Advances in the diagnosis and treatment of cancer has led to more individuals living longer with cancer and after treatment for cancer. Due to this shift, healthcare professionals are recognizing the importance of maximizing quality of life for those impacted by cancer including the patient and their loved ones.
Sexual activity has often been under-addressed by healthcare professionals for these individuals and their partners causing more cancer patients to be dissatisfied with their sex lives as compared to those of similar age without cancer. (Jackson)
According to the Mayo Clinic, side effects from cancer treatments that can affect any individual’s sex life include pain during sex, less energy for sexual activity, feeling less attractive, weaker orgasms, loss of desire for sex, and hormonal changes.
Women can also experience vaginal dryness and early onset of menopause while men most commonly suffer from erectile dysfunction.
Open communication with your healthcare team is vital to recovering your sex drive. Often individuals benefit from a multi-disciplinary approach that can treat both the physical and psychological impact of your cancer diagnosis and treatment.
Your medical doctors including your oncologist, urologist, or nurses can give you specifics on the effects your specific cancer and treatments may have on your sexual function.
They can make recommendations for if/when sexual intercourse is safe, prescribe medications or creams, address symptoms limiting sexual activity, and recommended any needed medical devices.
You may also benefit from seeing a provider who can address the psychological impact of cancer including a social worker, psychologist, or sex therapist. Treatments may include cognitive behavioral therapy, stress management, addressing fears regarding diagnosis/treatment or return to sexual activity, and discuss impacts of cancer on self-esteem and body image.
Research has shown that healthcare providers are notoriously bad at bringing up sexual changes from cancer so be prepared to initiate these conversations or ask questions if your concerns are not being addressed.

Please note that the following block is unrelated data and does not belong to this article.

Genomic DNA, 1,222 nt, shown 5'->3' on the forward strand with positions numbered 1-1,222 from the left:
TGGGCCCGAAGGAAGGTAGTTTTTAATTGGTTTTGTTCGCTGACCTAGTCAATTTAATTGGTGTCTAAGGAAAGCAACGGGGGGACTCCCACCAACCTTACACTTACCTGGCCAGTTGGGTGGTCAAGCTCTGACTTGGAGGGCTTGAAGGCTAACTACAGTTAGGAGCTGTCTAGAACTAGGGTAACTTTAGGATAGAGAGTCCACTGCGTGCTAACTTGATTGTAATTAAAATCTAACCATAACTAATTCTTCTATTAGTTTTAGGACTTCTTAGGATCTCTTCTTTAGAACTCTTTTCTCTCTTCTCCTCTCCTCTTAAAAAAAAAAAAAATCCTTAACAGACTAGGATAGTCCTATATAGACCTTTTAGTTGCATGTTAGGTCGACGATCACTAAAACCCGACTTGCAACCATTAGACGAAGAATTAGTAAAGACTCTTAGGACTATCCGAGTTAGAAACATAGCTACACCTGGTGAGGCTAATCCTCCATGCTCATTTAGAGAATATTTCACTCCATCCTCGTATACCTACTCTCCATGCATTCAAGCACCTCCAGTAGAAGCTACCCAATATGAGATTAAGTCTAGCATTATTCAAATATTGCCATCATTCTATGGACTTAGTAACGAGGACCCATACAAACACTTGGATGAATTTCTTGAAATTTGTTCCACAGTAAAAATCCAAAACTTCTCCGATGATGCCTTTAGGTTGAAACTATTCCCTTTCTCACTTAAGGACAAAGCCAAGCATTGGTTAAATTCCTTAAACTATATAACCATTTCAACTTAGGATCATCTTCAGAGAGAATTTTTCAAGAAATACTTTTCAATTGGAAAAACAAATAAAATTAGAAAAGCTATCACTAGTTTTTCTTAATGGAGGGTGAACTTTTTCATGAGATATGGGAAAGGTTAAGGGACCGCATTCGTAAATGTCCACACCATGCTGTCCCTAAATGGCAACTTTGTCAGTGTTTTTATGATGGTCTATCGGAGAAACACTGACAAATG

These discussions are vital in all stages of cancer treatment from initial diagnosis to end of life care if needed to support the importance of sexual health on quality of life.
Individuals who are transgender or identify as LGBTQ+ might consider seeking out providers with training in these areas to address your specific healthcare needs when it comes to cancer treatment and your sexual health.
Cancer diagnosis and treatment often lead to changes physically and/or mentally that impact sexual desire and function.
By addressing the specific impacts to your sex life both individually and with your partner, you can minimize these negative affects to maintain a satisfying sex life.
Jackson, S. E., Wardle, J., Steptoe, A., & Fisher, A. (2016). Sexuality after a cancer diagnosis: A population-based study. Cancer, 122(24), 3883–3891. https://doi.org/10.1002/cncr.30263
How Cancer and Cancer Treatment Can Affect Sexuality. Cancer.org. (2020). Retrieved 20 September 2020, from https://www.cancer.org/treatment/treatments-and-side-effects/physical-side-effects/fertility-and-sexual-side-effects/how-cancer-affects-sexuality.html.
Sexuality and Intimacy | Susan G. Komen®. Ww5.komen.org. (2018). Retrieved 20 September 2020, from https://ww5.komen.org/BreastCancer/SexandSexuality.html.
Vacuum Erection Device (VED). Healthcare.utah.edu. (2020). Retrieved 20 September 2020, from https://healthcare.utah.edu/menshealth/conditions/erectile-dysfunction/vacuum-erection-device.php.
How Radiation Therapy Can Affect the Sex Life of Females with Cancer. Cancer.org. (2020). Retrieved 20 September 2020, from https://www.cancer.org/treatment/treatments-and-side-effects/physical-side-effects/fertility-and-sexual-side-effects/sexuality-for-women-with-cancer/pelvic-radiation.html.
Miles T, Johnson N. 2014. Vaginal dilator therapy for women receiving pelvic radiotherapy. Cochrane Database of Systematic Reviews 2014, Issue 9. Art. No.: CD007291. DOI: 10.1002/14651858.CD007291.pub3.
Cancer treatment for men: Possible sexual side effects. Mayo Clinic. (2020). Retrieved 20 September 2020, from https://www.mayoclinic.org/diseases-conditions/cancer/in-depth/cancer-treatment/art-20045422.